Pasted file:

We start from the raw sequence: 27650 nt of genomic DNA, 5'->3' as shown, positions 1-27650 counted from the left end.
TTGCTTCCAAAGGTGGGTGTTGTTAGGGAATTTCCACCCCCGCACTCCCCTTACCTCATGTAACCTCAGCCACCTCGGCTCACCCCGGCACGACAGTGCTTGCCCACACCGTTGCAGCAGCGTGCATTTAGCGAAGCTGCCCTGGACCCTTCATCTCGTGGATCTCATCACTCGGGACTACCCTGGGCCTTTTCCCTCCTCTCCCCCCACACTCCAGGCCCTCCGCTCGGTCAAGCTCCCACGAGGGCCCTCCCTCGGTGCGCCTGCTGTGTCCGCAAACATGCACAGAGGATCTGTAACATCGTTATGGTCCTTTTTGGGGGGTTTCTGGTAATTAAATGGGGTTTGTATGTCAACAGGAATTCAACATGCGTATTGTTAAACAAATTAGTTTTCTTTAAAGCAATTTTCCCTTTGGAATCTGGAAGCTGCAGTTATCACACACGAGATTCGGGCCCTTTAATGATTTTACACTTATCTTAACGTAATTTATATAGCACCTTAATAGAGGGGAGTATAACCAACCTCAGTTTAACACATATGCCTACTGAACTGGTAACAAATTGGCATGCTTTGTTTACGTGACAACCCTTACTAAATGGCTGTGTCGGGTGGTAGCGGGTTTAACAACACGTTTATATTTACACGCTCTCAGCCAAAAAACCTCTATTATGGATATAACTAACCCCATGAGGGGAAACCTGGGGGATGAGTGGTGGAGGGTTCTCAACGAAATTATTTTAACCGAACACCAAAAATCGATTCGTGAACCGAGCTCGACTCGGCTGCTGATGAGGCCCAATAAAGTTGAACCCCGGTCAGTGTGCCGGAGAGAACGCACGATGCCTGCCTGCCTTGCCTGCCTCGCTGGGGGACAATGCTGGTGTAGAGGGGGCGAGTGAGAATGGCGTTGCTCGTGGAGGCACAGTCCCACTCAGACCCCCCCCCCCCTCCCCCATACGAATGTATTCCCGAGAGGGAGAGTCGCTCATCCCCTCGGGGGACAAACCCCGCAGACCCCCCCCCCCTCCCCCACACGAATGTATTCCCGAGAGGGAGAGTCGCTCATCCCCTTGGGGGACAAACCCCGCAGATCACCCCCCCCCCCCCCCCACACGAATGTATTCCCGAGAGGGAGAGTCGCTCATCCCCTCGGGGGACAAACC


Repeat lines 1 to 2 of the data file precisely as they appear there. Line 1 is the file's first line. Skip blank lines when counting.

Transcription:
We start from the raw sequence: 27650 nt of genomic DNA, 5'->3' as shown, positions 1-27650 counted from the left end.
TTGCTTCCAAAGGTGGGTGTTGTTAGGGAATTTCCACCCCCGCACTCCCCTTACCTCATGTAACCTCAGCCACCTCGGCTCACCCCGGCACGACAGTGCTTGCCCACACCGTTGCAGCAGCGTGCATTTAGCGAAGCTGCCCTGGACCCTTCATCTCGTGGATCTCATCACTCGGGACTACCCTGGGCCTTTTCCCTCCTCTCCCCCCACACTCCAGGCCCTCCGCTCGGTCAAGCTCCCACGAGGGCCCTCCCTCGGTGCGCCTGCTGTGTCCGCAAACATGCACAGAGGATCTGTAACATCGTTATGGTCCTTTTTGGGGGGTTTCTGGTAATTAAATGGGGTTTGTATGTCAACAGGAATTCAACATGCGTATTGTTAAACAAATTAGTTTTCTTTAAAGCAATTTTCCCTTTGGAATCTGGAAGCTGCAGTTATCACACACGAGATTCGGGCCCTTTAATGATTTTACACTTATCTTAACGTAATTTATATAGCACCTTAATAGAGGGGAGTATAACCAACCTCAGTTTAACACATATGCCTACTGAACTGGTAACAAATTGGCATGCTTTGTTTACGTGACAACCCTTACTAAATGGCTGTGTCGGGTGGTAGCGGGTTTAACAACACGTTTATATTTACACGCTCTCAGCCAAAAAACCTCTATTATGGATATAACTAACCCCATGAGGGGAAACCTGGGGGATGAGTGGTGGAGGGTTCTCAACGAAATTATTTTAACCGAACACCAAAAATCGATTCGTGAACCGAGCTCGACTCGGCTGCTGATGAGGCCCAATAAAGTTGAACCCCGGTCAGTGTGCCGGAGAGAACGCACGATGCCTGCCTGCCTTGCCTGCCTCGCTGGGGGACAATGCTGGTGTAGAGGGGGCGAGTGAGAATGGCGTTGCTCGTGGAGGCACAGTCCCACTCAGACCCCCCCCCCCCTCCCCCATACGAATGTATTCCCGAGAGGGAGAGTCGCTCATCCCCTCGGGGGACAAACCCCGCAGACCCCCCCCCCCTCCCCCACACGAATGTATTCCCGAGAGGGAGAGTCGCTCATCCCCTTGGGGGACAAACCCCGCAGATCACCCCCCCCCCCCCCCCACACGAATGTATTCCCGAGAGGGAGAGTCGCTCATCCCCTCGGGGGACAAACC